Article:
Home Insights Where Are Australia’s 3.5 Million New Residents Going To Live?

Where Are Australia’s 3.5 Million New Residents Going To Live?

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Population growth has begun to grow again after falling off a cliff during the COVID-19 pandemic and its associated border closure and immigration program outages.

In fact, according to the latest forecasts from the Population Center, the country is projected to add another 3.5 million inhabitants over the next decade.

And this is a relatively modest number, no matter how loud it may sound. This assumes a growth rate slightly below what was seen in the five years prior to COVID.

Aside from that, it’s important to maintain housing supplies as our population grows – and the outlook is bad.

have It is important to properly supply the property to the buyer and the borrower as well. To ensure affordable housing and security. Unfortunately, the supply of new housing has generally not kept up with demand over the last few decades.

Determining a shortage is not easy.

Estimates start with assumptions about average household size, population, and net housing perfection. More difficult to quantify is the percentage used for villas, short-term rental properties such as Airbnbs, or intentionally emptied investment property.

The collapse of population growth over the last two years has helped some of these factors catch up. HomeBuilder grants are also having an impact, with 30% more homes being built in 2021 compared to 2019.

However, this increase in new builds is in line with and contributes to a very difficult situation for the construction industry.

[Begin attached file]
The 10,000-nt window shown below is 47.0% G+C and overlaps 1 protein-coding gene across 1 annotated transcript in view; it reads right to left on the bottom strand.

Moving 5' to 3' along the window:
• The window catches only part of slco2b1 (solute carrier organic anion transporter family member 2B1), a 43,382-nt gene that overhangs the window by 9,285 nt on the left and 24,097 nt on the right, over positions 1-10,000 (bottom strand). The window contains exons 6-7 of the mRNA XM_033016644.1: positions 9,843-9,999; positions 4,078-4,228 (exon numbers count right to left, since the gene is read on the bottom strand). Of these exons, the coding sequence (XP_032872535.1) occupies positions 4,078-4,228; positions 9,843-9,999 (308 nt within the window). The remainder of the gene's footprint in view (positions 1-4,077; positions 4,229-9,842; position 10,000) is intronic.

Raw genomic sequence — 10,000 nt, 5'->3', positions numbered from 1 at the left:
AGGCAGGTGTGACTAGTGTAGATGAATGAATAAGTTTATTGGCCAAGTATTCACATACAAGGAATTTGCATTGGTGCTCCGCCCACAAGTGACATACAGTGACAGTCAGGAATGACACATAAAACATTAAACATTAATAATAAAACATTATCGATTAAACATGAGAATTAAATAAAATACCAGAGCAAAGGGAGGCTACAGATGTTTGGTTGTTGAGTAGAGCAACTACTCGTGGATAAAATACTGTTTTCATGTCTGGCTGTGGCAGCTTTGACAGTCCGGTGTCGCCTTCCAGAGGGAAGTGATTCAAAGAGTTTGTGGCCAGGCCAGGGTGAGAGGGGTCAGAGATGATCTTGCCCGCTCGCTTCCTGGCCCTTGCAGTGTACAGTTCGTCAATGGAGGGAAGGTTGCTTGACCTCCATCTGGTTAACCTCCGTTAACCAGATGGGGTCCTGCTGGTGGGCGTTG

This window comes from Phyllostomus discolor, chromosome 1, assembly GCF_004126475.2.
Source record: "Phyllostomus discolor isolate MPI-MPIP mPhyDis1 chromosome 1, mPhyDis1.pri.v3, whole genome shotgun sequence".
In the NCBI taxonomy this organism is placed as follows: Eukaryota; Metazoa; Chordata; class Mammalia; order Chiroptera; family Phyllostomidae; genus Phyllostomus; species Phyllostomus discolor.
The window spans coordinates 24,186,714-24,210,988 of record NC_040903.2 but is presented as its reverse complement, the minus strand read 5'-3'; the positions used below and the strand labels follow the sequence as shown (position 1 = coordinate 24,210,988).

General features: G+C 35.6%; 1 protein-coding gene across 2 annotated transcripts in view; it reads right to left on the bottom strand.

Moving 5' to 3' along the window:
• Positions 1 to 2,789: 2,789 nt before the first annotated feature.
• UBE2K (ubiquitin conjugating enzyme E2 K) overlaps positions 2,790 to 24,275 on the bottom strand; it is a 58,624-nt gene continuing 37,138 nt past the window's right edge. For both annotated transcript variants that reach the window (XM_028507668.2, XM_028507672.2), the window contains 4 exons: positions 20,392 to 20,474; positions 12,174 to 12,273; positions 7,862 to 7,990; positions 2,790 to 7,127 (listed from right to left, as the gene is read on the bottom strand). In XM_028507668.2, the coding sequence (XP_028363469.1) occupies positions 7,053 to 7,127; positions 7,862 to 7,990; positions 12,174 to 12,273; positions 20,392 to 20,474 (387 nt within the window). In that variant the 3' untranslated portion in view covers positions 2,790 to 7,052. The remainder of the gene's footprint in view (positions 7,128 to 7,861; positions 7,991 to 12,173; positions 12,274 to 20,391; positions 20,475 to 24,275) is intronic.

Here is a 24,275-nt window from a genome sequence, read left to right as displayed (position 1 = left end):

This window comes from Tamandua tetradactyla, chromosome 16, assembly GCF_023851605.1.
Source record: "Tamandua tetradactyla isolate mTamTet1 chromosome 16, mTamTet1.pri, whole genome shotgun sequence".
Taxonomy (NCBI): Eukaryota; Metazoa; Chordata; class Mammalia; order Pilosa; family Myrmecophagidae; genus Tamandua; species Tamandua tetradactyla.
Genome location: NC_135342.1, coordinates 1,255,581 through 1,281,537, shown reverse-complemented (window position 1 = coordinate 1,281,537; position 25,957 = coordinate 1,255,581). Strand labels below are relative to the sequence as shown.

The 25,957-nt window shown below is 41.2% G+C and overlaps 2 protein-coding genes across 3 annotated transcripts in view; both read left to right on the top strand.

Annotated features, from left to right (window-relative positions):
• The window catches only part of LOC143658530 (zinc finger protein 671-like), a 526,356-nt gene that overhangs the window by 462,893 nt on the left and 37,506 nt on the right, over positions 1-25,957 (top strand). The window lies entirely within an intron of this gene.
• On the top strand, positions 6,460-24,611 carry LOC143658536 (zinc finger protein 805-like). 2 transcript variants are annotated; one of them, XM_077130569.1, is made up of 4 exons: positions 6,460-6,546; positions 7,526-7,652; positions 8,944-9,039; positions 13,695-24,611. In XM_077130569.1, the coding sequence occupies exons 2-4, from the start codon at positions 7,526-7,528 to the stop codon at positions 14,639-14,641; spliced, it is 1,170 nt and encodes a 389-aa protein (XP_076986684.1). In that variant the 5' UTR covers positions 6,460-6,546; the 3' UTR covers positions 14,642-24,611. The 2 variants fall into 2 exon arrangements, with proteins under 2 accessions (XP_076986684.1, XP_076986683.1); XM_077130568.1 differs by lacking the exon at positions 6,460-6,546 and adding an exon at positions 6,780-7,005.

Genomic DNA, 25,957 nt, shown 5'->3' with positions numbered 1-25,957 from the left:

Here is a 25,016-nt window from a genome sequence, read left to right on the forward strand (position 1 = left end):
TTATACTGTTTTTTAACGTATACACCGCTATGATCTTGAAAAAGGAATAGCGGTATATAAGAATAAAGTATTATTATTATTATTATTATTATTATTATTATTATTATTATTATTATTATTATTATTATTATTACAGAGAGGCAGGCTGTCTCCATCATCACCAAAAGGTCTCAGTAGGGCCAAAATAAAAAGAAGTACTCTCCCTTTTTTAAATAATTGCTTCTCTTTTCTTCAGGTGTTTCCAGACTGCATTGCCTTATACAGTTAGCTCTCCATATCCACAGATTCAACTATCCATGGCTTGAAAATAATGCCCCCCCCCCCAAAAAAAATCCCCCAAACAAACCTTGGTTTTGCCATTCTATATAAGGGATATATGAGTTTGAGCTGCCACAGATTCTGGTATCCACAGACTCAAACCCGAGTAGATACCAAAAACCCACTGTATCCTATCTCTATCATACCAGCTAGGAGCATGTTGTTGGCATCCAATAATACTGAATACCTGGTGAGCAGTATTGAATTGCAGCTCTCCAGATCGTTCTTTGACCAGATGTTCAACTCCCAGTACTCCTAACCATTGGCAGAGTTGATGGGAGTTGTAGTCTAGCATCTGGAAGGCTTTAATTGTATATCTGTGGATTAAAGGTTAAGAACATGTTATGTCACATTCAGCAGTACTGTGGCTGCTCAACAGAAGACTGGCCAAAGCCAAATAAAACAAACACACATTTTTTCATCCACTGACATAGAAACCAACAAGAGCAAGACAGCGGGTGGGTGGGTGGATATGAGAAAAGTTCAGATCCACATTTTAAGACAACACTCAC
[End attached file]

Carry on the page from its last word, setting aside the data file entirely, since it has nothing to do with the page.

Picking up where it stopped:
Despite high demand 328 construction companies came into power in the December 2021 quarter Alone, according to the Australian Securities and Investment Commission.

Australia’s population is once again about to continue to grow rapidly.Photo: Getty

Build time and cost surged

According to a survey by members of the Housing Industry Association, the average time it takes to build a home in March this year reached 12 months, 50% longer than the pre-COVID average.

When the build time is long, Rapid increase in costIt is exacerbated by labor shortages, supply chain disruptions, and rising raw material prices.

Since March, the supply chain has been further hampered by sanctions against Russia, including the blockade of COVID-19 in China and a 35% increase in tariffs on imports of goods from Russia and Belarus.

We haven’t built enough homes to accommodate the growing population, and problems in the construction sector are exacerbating the situation.Photo: Getty

Demand to build decline as risk increases

Especially since the collapse of the big construction companies ProBuild and Condev, the cracks in the construction industry have received more publicity and people have become more nervous.

As well as the risks left in the building, those considering construction should weigh higher construction costs against longer construction times. This often means more time to pay the rent.

Among those who previously wanted to build, these additional risks and costs could limit some Australians to purchases from existing asset pools.

This affects the supply.

In 10 years, the national population will increase by about 3.5 million.Photo: Getty

Australia’s housing supply is overwhelmingly produced by the private sector. With the termination of HomeBuilder, housing approval has already dropped by 36% in the year leading up to March.

Many measures have been proposed to increase supply. This includes tax changes for planning and regulatory reforms.

Reforms are needed to address this issue, but supply prospects will not recover significantly until construction pain is eased.

This means that there is likely to be an imbalance between future buyer demand and available home inventories.

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